We Accept - Even Welcome - Privacy Loss

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Giving up privacy has been normalized to a paradoxical degree.

On the one hand, few Americans seem to know that relative to most of the developed world, ours is a surveillance society nearing the level of Russia or China. On the other hand, we have come to accept daily incursions on our privacy and other basic rights for the sake of convenience or "safety."

For someone like me, in her early thirties, there has been a gradual and bumpy trajectory from an expectation of privacy at my jr. hight locker, to getting used to being filmed at the ATM, to feeling like an out-of-touch old lady because I want my emails to be private.

What about kids marinating in the camera-filled, reality TV existence we've created for them? As Allison Orr of Australia's EDemocracy notes:

... A recent experience has led me to believe that we are eager to embrace surveillance if it provides us with some sort of convenience. Far from rebelling against the increasing intrusion into our privacy, we are keen to embrace it...

I was recently talking to a fellow mother of a young child, inquiring how her son is doing at his new daycare. After a few pronouncements on the excellence of the institution she told me the most extraordinary thing: she said the main reason she chose this place was because it provides a webcam of the school, allowing her to log on to a website during the day to see her child at play. This daycare has cameras pointing at the children all day, every day - everywhere, but not in the toilets. The film is then streamed live to a website.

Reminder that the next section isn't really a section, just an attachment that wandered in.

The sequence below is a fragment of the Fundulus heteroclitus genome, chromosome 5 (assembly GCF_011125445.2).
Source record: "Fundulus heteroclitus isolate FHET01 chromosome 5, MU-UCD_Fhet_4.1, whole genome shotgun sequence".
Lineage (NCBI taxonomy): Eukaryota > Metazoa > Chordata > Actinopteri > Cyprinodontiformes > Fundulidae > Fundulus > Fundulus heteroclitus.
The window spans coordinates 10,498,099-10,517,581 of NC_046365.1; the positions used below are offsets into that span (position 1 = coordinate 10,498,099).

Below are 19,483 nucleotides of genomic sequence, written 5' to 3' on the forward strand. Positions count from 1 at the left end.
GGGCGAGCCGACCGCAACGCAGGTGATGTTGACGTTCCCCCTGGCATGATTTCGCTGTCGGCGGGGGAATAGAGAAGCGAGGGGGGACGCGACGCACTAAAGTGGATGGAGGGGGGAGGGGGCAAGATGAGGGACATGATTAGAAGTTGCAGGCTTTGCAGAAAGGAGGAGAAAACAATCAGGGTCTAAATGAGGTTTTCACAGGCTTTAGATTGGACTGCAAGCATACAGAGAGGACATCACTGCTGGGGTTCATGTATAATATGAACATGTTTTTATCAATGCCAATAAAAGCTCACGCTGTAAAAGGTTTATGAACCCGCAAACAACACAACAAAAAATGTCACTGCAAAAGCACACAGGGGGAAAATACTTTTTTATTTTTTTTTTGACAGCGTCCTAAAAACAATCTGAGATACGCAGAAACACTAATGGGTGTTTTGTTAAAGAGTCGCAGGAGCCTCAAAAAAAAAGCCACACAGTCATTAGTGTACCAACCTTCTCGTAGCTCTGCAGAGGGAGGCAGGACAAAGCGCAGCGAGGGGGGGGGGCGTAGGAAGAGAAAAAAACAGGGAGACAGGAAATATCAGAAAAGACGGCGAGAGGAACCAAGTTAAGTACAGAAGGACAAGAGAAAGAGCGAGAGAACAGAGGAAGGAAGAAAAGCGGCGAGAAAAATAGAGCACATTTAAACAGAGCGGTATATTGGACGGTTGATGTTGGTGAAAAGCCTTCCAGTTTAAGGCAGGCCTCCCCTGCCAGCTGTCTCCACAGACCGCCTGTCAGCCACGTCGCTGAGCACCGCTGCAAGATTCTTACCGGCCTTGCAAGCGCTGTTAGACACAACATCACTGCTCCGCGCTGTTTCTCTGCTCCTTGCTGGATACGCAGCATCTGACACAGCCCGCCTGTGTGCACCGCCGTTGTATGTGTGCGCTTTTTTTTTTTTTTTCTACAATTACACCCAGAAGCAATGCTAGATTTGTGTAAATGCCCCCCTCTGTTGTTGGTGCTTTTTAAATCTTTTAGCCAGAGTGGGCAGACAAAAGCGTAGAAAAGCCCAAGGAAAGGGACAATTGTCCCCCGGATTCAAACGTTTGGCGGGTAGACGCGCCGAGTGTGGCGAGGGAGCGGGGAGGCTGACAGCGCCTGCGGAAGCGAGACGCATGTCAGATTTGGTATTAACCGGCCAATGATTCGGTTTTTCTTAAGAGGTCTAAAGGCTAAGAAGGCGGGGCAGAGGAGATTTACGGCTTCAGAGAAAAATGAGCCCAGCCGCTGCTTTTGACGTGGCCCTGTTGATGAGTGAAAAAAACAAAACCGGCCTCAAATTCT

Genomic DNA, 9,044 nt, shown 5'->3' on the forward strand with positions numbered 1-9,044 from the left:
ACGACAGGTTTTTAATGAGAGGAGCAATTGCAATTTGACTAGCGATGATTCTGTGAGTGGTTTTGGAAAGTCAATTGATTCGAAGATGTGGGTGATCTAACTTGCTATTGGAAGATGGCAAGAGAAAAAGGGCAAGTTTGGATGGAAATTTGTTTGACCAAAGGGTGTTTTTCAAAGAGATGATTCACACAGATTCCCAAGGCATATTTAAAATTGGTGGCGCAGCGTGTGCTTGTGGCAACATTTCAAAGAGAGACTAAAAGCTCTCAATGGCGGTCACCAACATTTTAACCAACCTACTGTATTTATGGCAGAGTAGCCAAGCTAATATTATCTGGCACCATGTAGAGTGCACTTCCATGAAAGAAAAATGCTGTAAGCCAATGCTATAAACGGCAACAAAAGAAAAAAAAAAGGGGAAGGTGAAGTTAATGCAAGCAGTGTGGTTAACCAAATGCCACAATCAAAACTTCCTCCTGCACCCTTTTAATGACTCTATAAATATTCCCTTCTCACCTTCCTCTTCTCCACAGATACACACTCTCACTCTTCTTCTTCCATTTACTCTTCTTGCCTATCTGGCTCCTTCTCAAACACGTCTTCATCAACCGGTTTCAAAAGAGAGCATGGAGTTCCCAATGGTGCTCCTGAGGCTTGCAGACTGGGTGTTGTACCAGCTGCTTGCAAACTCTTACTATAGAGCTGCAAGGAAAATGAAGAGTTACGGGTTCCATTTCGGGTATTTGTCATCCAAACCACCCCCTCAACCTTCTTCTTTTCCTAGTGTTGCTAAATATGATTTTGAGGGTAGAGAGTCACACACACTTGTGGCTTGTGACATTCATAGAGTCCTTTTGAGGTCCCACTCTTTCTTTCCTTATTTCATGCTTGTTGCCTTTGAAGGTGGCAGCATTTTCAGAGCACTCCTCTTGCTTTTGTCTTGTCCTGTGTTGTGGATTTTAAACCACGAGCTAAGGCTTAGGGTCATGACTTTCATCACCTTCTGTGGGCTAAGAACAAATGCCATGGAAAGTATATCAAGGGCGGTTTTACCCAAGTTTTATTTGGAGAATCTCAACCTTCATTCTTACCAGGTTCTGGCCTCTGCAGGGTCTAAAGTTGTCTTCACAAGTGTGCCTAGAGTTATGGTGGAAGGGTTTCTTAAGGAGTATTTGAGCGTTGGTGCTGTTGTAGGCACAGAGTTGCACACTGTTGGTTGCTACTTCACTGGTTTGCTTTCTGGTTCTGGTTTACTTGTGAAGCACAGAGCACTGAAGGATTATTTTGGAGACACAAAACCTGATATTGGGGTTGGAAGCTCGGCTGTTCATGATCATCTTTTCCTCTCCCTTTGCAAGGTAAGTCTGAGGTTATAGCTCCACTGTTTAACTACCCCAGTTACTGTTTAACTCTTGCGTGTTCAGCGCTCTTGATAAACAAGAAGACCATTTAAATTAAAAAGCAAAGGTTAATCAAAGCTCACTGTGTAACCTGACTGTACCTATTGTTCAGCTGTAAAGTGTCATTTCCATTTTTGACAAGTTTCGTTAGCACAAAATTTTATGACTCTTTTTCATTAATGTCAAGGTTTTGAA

Imagine the expectations of kids growing up under the gaze of school and nanny cams, filmed in nearly every retail space, passing through metal detectors to get to class, and using un-private electronic communications as an essential aspect of social life?

If my generation, some nebulous "X" or "Y" or whatever, with its expectation of privacy, isn't filling Senators' offices or marching over illegal wiretapping and massive data-mining, are we all lost? What kind of dystopian "normal" are we leaving behind?


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The Roman Empire did not arise because a despot forced it onto the people. It was welcomed by a mob of the needy, fed and made prosperous by a leader who promised security and stability. Napoleon changed the fortunes of a chaotic France and instituted order and a newfound wealth. Now Putin has made himself Princeps of Russia by way of not only coercion but by helping stabilize a troubled economy. It should be no wonder that our own strange oligarchy will rise to power not by violence or coercion but by offering us solutions to our problems (albeit problems that frequently did not exist until their solution was created), and what is more fitting for our media-obsessed nation than the tyranny of cameras. ATM cameras protect us from crime. We may observe our children at play. Police stops are recorded to protect both the police and our civil liberties. Then there are the terrorists, always the terrorists. This is not merely the same old rhetoric of fear which has driven despots to power and more than TV ads are the same old spiels of the snake oil salesman or the hocker at the fair. Recorded, everyone becomes a player in a simulation. How do we behave when we know we are being watched? Will our children, observed and monitored at all times, ever learn to express themselves as though they were alone? I'm sorry to rant, Kyeann, but these are the things that truly make me afraid. I wonder if Marlowe felt this way, eyes everywhere watching for you to slip up and betray your lack of faith in the machine.